FAMU STEM Day Culminates Week Highlighting Science, Technology, Engineering, Math Activities

April 05, 2023
2023 STEM Day
FAMU STEM Day Culminates Week Highlighting Science, Technology, Engineering, Math Activities

Florida A&M University’s 8th Annual STEM Day keynote speaker Gregory Washington, Ph.D., shared his journey from a New York City apartment to the presidency of George Mason University.

Washington earned his bachelor’s, master’s, and a doctorate in mechanical engineering from North Carolina State University in Raleigh. Before assuming his current role as head of Virginia’s largest public university, he served as engineering dean at Ohio State University and the University of California Irvine.

Washington told the young audience about being inspired to become an engineer after working with bricks in the hot North Carolina sun and meeting an engineer who worked in an air-conditioned office and was paid much better than the manual laborers and tradespeople. He urged students to learn the importance of STEM in everyday life.

“Eighty-five percent of everything that makes up this country is related to science, technology, engineering and math; 85 percent of all what we produce has a scientist or technologist, an engineer or mathematician behind it, somewhere in this process,” Washington said. “We want you to be a part of that 85 percent.”

2023 STEM DayKeynote speaker, Gregory Washington, Ph.D., president of George Mason University, speaks as FAMU President Larry Robinson, COO Maurice Edington and interim Provost Allyson Watson listen.

Using images on the big screen to keep the young students engaged, Washington discussed the role of STEM in artificial intelligence (AI), a rapidly growing area of interest.

“Look at the individuals on the screen here, not a single one is real,” he said. “They have all been drawn directly by a computer, every single one of them. So the idea of copyright will go away because computers can make the images of anybody on the screen.”

In welcoming Washington and the more than 700 students to the daylong event, FAMU President Larry Robinson, Ph.D., urged them to prepare for the stiff competition to gain admission to FAMU.

“Take care of your business early and then make sure you put FAMU to the front of your list,” said Robinson, the university’s chief scientist. “We have over 20,000 first time-in-college students applying for a place in the class of 2027. That’s 20,000 who are knocking down the doors trying to get. They are incredible like you are. Do not make FAMU your second or third choice.”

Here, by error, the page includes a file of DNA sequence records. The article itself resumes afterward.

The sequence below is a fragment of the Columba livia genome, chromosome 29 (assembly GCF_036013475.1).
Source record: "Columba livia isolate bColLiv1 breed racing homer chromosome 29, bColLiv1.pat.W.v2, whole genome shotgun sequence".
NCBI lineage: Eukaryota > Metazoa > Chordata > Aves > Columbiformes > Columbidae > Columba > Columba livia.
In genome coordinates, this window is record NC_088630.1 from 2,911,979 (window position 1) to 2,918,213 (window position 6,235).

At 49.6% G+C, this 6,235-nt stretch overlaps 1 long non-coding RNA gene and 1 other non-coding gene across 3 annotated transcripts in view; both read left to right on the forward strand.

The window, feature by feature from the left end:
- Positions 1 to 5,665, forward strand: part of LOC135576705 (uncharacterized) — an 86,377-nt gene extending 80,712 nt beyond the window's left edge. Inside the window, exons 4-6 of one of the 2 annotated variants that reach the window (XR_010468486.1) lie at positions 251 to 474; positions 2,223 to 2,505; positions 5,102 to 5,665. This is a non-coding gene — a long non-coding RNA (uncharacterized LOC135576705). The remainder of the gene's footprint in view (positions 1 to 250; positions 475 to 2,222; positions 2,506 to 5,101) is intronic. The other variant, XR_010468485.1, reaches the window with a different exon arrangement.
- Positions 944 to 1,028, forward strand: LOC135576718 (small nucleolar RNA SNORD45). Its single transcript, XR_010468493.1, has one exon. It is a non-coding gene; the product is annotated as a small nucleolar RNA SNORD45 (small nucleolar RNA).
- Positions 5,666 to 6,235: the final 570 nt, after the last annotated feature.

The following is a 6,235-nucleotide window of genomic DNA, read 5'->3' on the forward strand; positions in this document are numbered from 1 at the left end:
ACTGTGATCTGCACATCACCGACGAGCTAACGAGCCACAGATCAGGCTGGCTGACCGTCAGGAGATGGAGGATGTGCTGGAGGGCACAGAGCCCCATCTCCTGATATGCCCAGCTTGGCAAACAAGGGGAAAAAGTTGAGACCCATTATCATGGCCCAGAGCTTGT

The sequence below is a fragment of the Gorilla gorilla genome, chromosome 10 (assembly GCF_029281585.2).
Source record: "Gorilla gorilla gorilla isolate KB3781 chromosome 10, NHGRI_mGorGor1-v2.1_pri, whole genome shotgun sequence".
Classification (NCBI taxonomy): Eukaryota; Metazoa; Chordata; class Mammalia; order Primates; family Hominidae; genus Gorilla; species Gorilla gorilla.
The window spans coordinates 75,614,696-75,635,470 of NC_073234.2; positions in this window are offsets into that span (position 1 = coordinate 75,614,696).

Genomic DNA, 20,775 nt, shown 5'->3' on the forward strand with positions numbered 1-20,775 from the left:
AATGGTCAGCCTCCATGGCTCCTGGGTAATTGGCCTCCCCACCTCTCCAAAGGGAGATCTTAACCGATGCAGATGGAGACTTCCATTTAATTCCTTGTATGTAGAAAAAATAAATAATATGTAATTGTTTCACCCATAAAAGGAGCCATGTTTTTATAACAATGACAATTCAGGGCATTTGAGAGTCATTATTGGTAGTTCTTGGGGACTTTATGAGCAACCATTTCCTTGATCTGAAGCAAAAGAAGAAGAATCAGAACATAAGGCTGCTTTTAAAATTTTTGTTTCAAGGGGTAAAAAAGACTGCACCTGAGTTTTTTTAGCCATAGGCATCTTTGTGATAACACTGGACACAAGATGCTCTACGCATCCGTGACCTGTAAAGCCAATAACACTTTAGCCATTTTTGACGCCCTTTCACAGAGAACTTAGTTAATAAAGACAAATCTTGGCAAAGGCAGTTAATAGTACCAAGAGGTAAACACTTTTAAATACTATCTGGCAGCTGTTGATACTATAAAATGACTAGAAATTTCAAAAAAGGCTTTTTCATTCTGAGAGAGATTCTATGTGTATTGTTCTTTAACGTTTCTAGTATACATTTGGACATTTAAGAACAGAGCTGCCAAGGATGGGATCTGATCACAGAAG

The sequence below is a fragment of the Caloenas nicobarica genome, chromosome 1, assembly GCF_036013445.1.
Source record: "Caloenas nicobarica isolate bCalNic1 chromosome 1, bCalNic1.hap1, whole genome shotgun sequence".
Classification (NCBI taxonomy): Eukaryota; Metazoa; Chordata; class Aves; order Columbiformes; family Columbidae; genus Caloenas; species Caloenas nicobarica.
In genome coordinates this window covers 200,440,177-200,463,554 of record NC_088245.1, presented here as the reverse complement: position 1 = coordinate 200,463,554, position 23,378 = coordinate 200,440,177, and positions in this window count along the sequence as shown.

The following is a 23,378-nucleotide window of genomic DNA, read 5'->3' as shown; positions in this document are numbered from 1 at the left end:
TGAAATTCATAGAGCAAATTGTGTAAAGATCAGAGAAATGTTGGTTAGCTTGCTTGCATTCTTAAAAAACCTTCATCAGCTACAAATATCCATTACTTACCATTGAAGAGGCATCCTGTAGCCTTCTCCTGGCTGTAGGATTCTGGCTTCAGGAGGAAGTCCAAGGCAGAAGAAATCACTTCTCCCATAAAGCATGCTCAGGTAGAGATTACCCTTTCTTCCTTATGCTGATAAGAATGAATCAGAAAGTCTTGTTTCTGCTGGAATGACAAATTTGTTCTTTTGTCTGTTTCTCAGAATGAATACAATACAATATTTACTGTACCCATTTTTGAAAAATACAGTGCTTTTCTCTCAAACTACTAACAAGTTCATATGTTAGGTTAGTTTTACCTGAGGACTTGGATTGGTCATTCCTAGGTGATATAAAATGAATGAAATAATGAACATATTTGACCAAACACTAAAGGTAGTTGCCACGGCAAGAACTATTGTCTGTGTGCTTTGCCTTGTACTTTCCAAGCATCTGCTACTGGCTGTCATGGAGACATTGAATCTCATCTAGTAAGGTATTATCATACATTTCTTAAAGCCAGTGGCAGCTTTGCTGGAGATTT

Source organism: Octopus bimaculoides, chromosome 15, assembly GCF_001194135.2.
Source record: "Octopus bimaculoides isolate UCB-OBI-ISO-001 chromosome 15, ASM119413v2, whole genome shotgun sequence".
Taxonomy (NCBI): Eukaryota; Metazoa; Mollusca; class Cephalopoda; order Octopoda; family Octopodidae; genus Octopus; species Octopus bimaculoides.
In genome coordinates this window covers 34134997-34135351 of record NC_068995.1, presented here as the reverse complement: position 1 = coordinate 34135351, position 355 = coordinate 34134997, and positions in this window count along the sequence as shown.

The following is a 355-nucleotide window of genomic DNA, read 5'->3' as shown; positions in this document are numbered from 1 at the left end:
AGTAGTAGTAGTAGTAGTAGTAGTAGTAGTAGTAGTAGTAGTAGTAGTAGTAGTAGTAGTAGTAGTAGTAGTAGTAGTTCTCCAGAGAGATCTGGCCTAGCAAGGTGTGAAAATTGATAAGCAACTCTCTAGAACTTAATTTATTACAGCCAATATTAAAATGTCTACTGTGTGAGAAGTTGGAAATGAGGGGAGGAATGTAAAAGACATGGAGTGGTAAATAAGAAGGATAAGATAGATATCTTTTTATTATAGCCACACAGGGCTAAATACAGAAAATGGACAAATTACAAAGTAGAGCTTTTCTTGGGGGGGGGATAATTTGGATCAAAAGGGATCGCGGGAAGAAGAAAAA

STEM Day marked the culmination of a weeklong series of activities for the Historically Black College and Universities (HBCU) Undergraduate Program (UP) Week funded by the National Science Foundation (NSF). The initiative is part of a grant spearheaded by Chief Operating Officer Maurice Edington, Ph.D., the principal investigator; fellow principal investigator Lewis Johnson, Ph.D., associate provost for Student Success and Strategic Initiatives for Academic Affairs; co-principal investigator Desmond Stephens, Ph.D., director Faculty Development; and co-principal investigator Carl Moore, Ph.D., professor of engineering.

The events were organized by the Office of STEM Outreach, headed by Alicia Hudson, and HBCU-UP Program Manager Danielle Nicholson.

Among the week’s highlights were a Women and Girls in STEM Mentoring Event, during which about 40 female engineers, scientists, and academicians interacted with more than 200 primary, middle, and high school girls; a STEM Professional Development event and a STEM-related job fair. 

Hudson said this year’s STEM Day was the first to include third, fourth, and fifth graders in the planned activities.

“Initially, we usually had 6-12 graders. But since we had third to fifth graders, the College of Education was adamant about gearing up activities to work with them,” Hudson said. “It was a great event.”

 David White, Ph.D., director of the Chevron Innovation Fab Lab, had more than 120 elementary students participating in group activities in the College of Education’s Gore Complex Saturday morning. The third, fourth and fifth graders were involved with launching rockets through pneumatics, making hovercrafts, the science of magnets and magnetics and object reflection symmetry.

“The groups switched activities, so all student groups eventually did each activity,” said White. “The activities were well received by both the students and parents who attended.”